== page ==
Sarah Cole Columbia University Press (2019)
H. G. Wells was, asserts scholar Sarah Cole, a pioneer adept at “rescaling the cosmos and humanity’s place in it”. He straddled the border between science and literature, but not all his complexities were benign: he both repudiated racism and for some time shamefully ascribed to ideas on eugenics. Cole adroitly captures Wells, from his mould-breaking books (such as the 1895 science-fiction classic The Time Machine and 1920 Outline of History) to his unlikely intellectual kinship with subtle modernists such as Virginia Woolf.
Henning Beck Greystone (2019)
The human brain at work, notes neuroscientist Henning Beck, is sloppy — and that is precisely what makes us creative powerhouses. Beck’s coolly amusing narrative takes us through forgetting, pigeon-holing, distraction and deep into creativity. He explores how idle wool-gathering is more conducive to creativity than is ‘efficient’ thinking, and the uncannily similar way in which true and false memories are generated in the brain. His is a hopeful message, ultimately. If we don’t err, we don’t change. So: “stay fallible”.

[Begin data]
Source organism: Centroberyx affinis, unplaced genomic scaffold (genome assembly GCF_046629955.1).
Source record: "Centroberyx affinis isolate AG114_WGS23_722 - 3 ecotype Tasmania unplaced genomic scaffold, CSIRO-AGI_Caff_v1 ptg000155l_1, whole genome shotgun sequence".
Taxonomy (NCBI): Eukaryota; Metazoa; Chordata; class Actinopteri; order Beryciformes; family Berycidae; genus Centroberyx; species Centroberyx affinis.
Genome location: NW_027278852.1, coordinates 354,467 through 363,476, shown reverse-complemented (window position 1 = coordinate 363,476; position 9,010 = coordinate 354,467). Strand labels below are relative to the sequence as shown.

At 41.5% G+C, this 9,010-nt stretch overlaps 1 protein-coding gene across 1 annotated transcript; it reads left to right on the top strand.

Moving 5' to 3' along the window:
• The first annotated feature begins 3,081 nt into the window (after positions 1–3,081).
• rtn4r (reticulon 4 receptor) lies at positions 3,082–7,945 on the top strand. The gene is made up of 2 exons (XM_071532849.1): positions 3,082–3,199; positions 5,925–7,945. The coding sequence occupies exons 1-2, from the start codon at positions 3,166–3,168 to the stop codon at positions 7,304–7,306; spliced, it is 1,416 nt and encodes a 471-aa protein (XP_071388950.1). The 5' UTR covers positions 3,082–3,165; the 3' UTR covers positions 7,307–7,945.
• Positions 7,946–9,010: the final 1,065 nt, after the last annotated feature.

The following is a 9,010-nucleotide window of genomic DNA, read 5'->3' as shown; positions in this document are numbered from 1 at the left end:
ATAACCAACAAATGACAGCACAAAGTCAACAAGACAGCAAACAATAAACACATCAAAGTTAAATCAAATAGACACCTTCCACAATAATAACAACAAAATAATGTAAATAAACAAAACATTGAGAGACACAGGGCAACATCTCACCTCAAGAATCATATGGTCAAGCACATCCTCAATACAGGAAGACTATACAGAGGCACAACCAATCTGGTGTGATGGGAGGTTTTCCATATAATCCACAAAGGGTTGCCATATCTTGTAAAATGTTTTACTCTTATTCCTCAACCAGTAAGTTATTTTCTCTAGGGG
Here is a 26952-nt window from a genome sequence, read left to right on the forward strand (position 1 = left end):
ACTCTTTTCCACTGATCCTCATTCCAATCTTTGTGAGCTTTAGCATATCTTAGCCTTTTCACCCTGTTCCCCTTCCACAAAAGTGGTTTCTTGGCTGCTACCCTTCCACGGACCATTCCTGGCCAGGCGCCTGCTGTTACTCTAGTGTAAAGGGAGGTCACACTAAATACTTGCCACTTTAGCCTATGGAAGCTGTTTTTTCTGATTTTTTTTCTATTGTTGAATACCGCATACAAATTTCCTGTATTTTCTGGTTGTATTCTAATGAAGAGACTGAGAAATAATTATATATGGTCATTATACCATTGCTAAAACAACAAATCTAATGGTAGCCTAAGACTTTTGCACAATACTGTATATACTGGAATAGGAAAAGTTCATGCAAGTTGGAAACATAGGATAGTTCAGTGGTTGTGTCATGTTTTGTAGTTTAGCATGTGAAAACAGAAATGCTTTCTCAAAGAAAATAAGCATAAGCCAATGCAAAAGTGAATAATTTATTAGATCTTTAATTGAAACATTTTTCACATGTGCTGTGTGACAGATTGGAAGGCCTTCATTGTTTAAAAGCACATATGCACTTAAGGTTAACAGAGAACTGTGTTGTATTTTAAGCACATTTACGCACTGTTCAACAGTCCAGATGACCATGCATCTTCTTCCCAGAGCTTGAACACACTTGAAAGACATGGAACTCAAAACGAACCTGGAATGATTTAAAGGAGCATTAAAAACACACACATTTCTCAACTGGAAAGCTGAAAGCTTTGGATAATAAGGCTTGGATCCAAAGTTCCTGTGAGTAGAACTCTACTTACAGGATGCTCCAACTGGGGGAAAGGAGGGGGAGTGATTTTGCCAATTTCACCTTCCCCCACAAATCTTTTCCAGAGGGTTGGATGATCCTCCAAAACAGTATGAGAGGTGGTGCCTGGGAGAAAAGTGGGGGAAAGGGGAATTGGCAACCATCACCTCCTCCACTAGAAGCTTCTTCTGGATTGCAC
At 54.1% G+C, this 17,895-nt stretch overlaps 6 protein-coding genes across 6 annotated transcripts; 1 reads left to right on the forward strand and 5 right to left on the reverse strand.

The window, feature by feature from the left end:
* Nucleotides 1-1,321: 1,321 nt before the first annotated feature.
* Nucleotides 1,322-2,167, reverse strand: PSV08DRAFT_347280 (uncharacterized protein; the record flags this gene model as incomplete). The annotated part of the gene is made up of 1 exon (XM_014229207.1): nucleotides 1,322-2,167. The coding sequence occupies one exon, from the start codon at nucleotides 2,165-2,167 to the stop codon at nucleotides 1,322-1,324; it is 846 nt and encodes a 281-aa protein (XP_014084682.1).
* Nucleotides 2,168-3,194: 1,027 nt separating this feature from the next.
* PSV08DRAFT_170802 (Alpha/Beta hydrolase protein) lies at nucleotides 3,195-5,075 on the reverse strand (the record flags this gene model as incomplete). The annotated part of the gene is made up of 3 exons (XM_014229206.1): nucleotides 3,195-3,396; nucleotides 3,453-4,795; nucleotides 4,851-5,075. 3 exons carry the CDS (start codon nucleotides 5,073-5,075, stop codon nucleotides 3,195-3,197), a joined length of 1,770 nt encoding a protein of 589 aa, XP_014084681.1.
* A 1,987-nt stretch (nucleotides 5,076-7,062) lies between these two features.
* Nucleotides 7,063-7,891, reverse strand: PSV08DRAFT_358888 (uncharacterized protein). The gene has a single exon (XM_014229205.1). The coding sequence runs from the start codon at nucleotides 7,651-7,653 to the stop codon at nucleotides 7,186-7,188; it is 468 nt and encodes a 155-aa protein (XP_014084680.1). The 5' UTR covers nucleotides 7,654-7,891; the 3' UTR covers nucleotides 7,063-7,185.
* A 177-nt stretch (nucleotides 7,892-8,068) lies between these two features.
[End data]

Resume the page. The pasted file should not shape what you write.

The Queens of Animation
Nathalia Holt Little, Brown (2019)
The early hand-drawn animations of Walt Disney Studios remain a technological wonder. Few know, however, of the company’s female virtuosi, who from the 1930s on injected nuance into characters from Bambi to a panoply of princesses. In her gripping corrective, Nathalia Holt ushers these animators and story developers into the limelight: Bianca Majolie, Sylvia Holland, Retta Scott, Grace Huntington and Mary Blair. Particularly in the early years, Holt shows, they paid a high price to work, forced to battle harassment in mostly male teams.
Colin Stuart Michael O’Mara (2019)
This compelling portrait of the Sun packs in facts while speculating on gaps in our knowledge. Astronomy journalist Colin Stuart traces the arc of discovery from the fourth-century bc heliocentricism of Aristarchus of Samos through solar spectroscopy, star formation and nuclear fusion, the “epic journey” of sunlight to Earth and more. The Sun is both bountiful and belligerent, he reminds. Solar power could make 87% of countries energy self-sufficient — but the next big solar storm could send our electrical infrastructure into meltdown.
The First Cell
Azra Raza Basic Books (2019)
Each year, the United States spends US$150 billion on treating cancer. Yet as oncologist Azra Raza notes in this incisive critique-cum-memoir, the treatments remain largely the same. Raza wants to see change: eliminating the first cancer cell rather than “chasing after the last”, which is doable with current technologies. Meanwhile, she braids often-harrowing stories of patients, including her own husband, with insights gleaned from laboratory and literature on this complex, often confounding array of diseases.